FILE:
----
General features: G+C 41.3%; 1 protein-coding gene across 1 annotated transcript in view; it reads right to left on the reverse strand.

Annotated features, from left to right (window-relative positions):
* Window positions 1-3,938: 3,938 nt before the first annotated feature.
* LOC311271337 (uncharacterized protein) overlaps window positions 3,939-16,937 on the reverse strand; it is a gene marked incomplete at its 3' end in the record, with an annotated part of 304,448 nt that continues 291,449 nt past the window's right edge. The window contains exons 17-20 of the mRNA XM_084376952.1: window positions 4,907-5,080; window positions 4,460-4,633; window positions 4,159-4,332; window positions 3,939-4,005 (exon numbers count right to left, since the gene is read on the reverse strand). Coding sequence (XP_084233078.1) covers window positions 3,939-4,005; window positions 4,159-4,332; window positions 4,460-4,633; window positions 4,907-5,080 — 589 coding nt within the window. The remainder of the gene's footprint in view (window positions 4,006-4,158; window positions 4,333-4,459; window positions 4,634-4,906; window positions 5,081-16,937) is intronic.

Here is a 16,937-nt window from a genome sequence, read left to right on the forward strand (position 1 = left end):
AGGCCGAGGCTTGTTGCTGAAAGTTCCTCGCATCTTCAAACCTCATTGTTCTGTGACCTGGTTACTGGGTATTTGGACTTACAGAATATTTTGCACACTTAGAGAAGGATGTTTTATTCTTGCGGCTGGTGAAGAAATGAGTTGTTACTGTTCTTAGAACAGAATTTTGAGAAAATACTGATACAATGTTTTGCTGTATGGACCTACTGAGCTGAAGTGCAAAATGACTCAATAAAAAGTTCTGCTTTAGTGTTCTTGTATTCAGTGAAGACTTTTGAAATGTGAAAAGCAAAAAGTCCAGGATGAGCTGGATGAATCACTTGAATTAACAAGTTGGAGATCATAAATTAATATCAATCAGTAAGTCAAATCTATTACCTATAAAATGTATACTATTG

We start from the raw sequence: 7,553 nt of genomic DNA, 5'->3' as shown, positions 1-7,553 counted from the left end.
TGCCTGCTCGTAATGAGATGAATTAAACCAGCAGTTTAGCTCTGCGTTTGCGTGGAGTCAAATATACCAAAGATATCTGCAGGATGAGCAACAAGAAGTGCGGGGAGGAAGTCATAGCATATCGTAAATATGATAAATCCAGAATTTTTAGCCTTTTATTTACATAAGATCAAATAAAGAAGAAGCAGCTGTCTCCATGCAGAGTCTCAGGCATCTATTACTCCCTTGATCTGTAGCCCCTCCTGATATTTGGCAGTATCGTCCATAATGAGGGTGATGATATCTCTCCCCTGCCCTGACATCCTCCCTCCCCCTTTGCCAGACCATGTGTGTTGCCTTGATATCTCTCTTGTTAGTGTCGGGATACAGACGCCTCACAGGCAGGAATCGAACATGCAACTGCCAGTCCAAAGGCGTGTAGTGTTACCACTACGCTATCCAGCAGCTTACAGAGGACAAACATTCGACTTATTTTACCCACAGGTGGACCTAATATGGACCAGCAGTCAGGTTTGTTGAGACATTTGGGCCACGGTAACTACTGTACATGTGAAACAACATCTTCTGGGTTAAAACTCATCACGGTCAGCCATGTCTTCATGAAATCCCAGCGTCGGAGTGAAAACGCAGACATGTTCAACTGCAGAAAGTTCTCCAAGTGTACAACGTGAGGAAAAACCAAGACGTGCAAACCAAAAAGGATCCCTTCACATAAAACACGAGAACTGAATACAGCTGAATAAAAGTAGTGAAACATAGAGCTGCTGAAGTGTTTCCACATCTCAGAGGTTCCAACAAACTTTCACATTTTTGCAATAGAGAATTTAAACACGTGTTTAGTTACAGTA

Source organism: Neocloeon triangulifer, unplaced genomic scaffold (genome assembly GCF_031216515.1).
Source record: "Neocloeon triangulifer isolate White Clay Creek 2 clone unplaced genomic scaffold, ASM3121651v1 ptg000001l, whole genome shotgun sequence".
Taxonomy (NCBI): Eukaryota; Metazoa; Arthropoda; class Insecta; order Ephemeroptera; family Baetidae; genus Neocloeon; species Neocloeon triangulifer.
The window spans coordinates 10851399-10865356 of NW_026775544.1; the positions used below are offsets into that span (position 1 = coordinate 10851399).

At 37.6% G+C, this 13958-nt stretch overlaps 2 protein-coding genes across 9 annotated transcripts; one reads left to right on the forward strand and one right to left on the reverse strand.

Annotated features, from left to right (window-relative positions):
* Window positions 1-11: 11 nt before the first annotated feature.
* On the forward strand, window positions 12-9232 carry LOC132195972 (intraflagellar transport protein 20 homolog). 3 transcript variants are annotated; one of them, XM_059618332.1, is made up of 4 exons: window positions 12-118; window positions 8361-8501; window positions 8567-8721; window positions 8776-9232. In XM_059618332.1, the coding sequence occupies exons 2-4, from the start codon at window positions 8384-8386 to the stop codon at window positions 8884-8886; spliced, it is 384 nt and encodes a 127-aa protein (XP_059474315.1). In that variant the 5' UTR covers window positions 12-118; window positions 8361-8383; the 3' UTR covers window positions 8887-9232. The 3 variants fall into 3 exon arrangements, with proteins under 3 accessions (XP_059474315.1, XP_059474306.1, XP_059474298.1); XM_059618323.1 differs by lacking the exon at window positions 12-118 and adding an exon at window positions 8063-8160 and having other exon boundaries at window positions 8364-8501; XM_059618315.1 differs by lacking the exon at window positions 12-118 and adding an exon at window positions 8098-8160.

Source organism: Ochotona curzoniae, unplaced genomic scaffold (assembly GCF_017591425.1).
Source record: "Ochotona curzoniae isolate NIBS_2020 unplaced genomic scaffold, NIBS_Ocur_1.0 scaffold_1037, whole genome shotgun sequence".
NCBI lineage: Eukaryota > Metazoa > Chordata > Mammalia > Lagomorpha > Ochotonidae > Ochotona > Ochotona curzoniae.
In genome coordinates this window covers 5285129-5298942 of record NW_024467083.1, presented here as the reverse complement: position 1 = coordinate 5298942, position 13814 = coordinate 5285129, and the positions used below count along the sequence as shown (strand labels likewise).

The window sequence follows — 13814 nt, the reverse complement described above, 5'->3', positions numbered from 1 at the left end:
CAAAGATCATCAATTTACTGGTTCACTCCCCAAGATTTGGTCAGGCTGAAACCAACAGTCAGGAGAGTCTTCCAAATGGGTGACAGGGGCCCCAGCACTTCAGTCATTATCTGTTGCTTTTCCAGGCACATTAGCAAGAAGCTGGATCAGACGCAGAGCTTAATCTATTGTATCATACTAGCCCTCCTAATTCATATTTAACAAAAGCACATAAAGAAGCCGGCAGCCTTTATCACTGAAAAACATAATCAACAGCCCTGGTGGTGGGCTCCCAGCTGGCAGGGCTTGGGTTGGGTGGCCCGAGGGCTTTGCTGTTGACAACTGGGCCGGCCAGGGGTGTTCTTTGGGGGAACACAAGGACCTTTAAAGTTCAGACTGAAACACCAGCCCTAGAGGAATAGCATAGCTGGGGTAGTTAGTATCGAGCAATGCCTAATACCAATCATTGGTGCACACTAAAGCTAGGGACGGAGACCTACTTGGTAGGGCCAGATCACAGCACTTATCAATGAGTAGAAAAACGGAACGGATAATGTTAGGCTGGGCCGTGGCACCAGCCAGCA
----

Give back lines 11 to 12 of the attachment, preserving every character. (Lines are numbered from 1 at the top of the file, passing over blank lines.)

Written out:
Taxonomy (NCBI): Eukaryota; Metazoa; Arthropoda; class Insecta; order Ephemeroptera; family Baetidae; genus Neocloeon; species Neocloeon triangulifer.
The window spans coordinates 10851399-10865356 of NW_026775544.1; the positions used below are offsets into that span (position 1 = coordinate 10851399).